When the Voice signed on as a gold sponsor for the Canada D’eh event, I thought it would be a great chance to meet a lot of people around town and take a break from our hectic pace needed to get the paper off the ground.
It was nice to see so many people at Tecumseh Park (despite the rain) but if I was looking for a relaxing ride in the parade, I was mistaken.
They say photos don’t lie and in this case they’re right. The accompanying picture pretty well shows my mindset at the start of the parade.
It was a blessing and a curse that a local community-minded citizen provided us with the use of his 1927 Bickle fire engine.
It was a blessing because it was a great way to introduce The Voice to our community and a curse because I had to drive it.
I had to bring the truck in from out of town and I waited until the last minute just in case the parade was cancelled. I thought I’d make a nice leisurely journey in but as soon as I pulled the truck onto the highway, a driving rain made it anything but.
• Poppa Smurf;
• a waterlogged minor-league superman; and/or
• Jed Clampett of Beverly Hillbillies fame.
If we’re voting, the middle option would be my choice, but alas, we’re not.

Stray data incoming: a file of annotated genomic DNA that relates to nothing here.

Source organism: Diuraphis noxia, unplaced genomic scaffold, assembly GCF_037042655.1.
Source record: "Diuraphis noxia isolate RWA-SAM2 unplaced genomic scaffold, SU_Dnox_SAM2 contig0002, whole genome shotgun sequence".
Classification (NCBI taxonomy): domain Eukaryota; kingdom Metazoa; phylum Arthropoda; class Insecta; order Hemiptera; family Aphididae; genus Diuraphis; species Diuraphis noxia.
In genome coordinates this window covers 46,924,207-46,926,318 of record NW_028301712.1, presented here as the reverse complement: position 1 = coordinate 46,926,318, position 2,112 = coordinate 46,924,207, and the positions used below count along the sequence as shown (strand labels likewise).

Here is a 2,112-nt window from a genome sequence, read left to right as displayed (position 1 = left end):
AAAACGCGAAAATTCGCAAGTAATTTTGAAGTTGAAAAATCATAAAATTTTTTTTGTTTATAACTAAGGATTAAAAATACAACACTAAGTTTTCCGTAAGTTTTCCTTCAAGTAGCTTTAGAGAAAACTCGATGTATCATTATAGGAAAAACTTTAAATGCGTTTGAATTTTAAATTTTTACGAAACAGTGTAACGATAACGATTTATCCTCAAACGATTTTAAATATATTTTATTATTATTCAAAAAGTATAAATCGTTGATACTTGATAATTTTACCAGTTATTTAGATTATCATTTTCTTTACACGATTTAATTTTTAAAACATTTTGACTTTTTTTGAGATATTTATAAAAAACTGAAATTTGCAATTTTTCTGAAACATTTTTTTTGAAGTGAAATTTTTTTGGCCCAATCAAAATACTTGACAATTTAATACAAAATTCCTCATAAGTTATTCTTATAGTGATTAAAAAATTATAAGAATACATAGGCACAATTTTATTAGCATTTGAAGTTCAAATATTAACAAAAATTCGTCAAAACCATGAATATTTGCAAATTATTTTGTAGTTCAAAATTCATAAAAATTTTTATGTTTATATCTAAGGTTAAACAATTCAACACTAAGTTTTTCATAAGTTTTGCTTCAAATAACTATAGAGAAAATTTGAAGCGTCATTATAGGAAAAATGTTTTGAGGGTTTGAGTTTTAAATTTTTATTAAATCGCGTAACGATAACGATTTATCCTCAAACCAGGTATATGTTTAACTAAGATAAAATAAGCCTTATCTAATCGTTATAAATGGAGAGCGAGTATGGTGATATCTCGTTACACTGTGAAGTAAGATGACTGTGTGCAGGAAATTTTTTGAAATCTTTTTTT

Once we lined up for the parade, the real fun started.
With a truckload of cute big and little girls waving to their friends along the route, I was all set to …stall, …stall, and …stall.
Twelve times, according to my co-pilot Fatima (she’s the one in the photo smiling and NOT driving), but I think it was only half that.
The Bickle is a beautiful machine. Although with no windshield; no automatic transmission; no turn signals; no rear view mirror; and a starter routine that included two switches, a clutch, and two more buttons on the floor, it’s a tad different from what I’m used to.
Did I mention that the throw from one gear to the next was the better part of a metre?
Clearly, this truck wasn’t built to cruise along at a walking pace.
Making things more even interesting was that we were placed behind the Shriners, those wonderful do-gooders on mini-motorcycles. Whenever they stopped to do one of their routines, visions of me plowing into them in a macabre bowling-for-Shriners scenario played in my head.
It wasn’t the kind of publicity I was looking for.
But a little way into the parade, something happened. I began to relax and laugh about the stalling. Whenever it happened, the crowd grew quiet but when I finally got the truck going again, a huge cheer went up.
It was almost a routine after a while.
The best part was when I’d see a small child along the ride, catch their eye and then crank the siren.
The smiles were priceless.
I’ve heard the adage that, “if you don’t want to look stupid, don’t get into the media.” I’ve tested it out a few times but I’ve never had so much fun doing it. And I didn’t look that bad.